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<nettime-ann> [event] [online] Tangent_Leap: Emergent Media Culture in C
Stephen Kovats on Tue, 28 Mar 2006 06:27:41 +0200 (CEST)


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<nettime-ann> [event] [online] Tangent_Leap: Emergent Media Culture in China - online


.

  Tangent_Leap: Online V2_Event
  Emergent Media Culture in the People=92s Republic of China

  featuring
  Isaac Mao, activist blogger and software architect, Shanghai
  Zhang Ga, media artist and curator, Beijing/New York
  Karsten Giese, political scientist and sinologist, Hamburg
  Guobin Jang, social scientist, New York online

  Thursday March 30
  19.00 - 22.00 (CET - Central/Western Europe)
  13.00 - 16.00 (EST - New York)
  10.00 - 13.00 (PST - San Diego)
  02.00 - 05.00 (Shanghai + next morning)

  V2_Institute for the Unstable Media
  Eendrachtstraat 10/12, Rotterdam
  in collaboration with IIAS (International Institute for Asian Studies,

Leiden)

  For those unable to join us at V2_ this event will be streamed live
(REAL MEDIA) with a moderated IRC channel open for debate, interjection

and commentary at via www.v2.nl/live.

  Over the last few years, The Great Leap, has become a popular metaphor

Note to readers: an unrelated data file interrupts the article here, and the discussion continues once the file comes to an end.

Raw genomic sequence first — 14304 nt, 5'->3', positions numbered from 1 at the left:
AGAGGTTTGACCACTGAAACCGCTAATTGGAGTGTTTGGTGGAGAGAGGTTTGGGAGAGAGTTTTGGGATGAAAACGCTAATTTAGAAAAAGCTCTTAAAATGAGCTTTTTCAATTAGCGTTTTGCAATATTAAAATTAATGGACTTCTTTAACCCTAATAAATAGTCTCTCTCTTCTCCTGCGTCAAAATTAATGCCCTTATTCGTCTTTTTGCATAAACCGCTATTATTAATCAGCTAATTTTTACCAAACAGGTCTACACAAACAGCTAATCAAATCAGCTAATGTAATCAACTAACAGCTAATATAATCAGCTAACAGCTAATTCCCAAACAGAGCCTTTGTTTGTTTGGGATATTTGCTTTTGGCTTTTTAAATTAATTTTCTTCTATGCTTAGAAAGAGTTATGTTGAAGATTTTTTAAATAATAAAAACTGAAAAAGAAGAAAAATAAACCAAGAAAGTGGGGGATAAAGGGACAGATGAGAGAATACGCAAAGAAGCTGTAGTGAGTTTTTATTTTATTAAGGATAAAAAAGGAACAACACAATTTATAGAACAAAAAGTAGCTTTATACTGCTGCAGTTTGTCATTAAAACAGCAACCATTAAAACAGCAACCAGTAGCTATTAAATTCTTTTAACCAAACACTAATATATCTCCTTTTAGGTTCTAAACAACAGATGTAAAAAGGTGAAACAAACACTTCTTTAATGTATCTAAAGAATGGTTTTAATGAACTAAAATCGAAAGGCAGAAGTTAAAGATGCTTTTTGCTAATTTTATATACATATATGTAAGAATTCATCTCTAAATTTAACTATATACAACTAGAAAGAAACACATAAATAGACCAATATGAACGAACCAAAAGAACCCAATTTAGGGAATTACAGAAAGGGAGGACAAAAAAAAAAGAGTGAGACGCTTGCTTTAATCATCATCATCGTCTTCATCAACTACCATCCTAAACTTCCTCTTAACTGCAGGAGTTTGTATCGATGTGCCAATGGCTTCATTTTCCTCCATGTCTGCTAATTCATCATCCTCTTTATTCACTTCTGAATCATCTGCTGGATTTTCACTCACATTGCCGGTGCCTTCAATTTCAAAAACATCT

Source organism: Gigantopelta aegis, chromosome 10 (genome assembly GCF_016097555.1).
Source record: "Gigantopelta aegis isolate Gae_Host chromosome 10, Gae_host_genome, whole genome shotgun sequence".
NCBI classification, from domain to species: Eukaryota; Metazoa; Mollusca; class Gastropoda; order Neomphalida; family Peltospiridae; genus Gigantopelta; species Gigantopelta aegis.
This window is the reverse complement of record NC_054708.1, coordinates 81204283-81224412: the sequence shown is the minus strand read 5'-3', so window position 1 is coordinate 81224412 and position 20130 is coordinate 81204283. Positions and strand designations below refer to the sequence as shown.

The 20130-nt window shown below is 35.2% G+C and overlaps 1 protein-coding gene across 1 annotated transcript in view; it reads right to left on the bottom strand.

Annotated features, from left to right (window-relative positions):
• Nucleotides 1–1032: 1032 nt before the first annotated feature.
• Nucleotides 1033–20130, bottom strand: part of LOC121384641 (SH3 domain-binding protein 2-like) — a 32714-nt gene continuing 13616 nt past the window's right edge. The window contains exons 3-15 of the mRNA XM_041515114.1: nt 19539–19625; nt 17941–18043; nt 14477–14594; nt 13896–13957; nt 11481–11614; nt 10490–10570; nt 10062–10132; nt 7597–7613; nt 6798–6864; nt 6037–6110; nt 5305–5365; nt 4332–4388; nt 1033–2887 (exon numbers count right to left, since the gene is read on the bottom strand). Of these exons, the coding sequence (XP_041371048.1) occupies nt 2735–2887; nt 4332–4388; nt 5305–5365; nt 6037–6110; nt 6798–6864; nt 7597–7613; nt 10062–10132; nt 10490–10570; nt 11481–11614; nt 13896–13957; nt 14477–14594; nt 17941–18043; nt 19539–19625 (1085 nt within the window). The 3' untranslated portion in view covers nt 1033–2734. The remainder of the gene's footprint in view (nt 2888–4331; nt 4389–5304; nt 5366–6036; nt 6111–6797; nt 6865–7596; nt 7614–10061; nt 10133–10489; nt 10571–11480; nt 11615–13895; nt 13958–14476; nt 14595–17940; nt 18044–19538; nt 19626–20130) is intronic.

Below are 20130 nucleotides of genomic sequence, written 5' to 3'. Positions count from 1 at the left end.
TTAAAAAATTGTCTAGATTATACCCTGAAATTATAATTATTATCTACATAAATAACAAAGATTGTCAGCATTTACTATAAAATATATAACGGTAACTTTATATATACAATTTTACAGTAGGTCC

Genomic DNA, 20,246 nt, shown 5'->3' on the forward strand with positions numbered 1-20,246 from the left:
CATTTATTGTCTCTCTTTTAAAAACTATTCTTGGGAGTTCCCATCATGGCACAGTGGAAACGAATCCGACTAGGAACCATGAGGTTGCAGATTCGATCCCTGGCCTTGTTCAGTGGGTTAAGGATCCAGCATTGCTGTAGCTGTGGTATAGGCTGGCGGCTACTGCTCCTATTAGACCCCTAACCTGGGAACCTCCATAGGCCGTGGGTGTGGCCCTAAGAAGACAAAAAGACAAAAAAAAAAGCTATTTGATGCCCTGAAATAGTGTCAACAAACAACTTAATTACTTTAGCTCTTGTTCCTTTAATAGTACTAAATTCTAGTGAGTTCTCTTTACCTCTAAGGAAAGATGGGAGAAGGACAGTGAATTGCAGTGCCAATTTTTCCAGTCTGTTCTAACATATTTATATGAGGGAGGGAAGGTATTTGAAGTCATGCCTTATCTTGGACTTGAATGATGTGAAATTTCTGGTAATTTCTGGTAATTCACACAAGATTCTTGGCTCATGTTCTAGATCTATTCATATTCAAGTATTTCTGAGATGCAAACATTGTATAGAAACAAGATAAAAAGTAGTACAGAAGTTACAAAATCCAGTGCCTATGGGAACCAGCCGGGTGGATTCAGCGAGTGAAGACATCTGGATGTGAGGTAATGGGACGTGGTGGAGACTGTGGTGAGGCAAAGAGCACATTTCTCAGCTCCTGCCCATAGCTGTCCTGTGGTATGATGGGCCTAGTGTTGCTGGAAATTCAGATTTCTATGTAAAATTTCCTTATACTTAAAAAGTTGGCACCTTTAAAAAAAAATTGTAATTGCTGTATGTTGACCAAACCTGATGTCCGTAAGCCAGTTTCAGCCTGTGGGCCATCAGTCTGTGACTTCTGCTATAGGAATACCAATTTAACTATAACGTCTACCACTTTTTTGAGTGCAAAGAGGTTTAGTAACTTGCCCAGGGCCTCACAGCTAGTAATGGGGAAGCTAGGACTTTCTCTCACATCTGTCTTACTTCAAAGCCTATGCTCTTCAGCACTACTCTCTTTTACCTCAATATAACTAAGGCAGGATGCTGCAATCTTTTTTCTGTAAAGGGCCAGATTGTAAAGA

to describe the fast-paced modernization process in China. However, in

spite of the turbulent economic growth some domains of Chinese society

have changed very little during the past two decades. Many Chinese have

seen their private freedoms increase significantly. But, critics would

argue that the official policies of =91opening up=92 have neither =
changed
the political system nor the state control of public media. Others
claim that new social spaces have emerged for citizens to voice their
opinion and take action. The use of bottom-up media such as the web,
e-mail and sms have enabled people to self-organize creating a new form

of middle landscape, somewhere between the official media landscape,
and the private sphere. Minor reform rather than total revolution marks

the cautious pace of such development.

  Nowhere has this middle landscape become more clear than in the new
forms of media culture that have also exploded in China over the last
few years. Weblogs, bulletinboards, peer-to-peer distribution and
chatrooms have made the traditional sharp division between public and
private lives problematic. While most of the over 100 million Chinese
citizens currently online are using electronic networked media for mere

entertainment, many employ a number of tactics to find or distribute
information outside the official media system. In this middle
landscape, or third places, news ways of constructing identities are
emerging. And while the line between political public sphere and
commercial arena for entertainment is also becoming blurry, new
landscapes for discussion are opened up. Is this the beginning of a
true civil society in China, emerging from these new middle grounds?

  Isaac Mao (co-founder Social Brain Foundation, Shanghai) is one of
China=92s earliest and most prolific media activists using blogs as a
grassroots voice-enabling technology and emergent democracy tool. He
divides his time between research, leading the 
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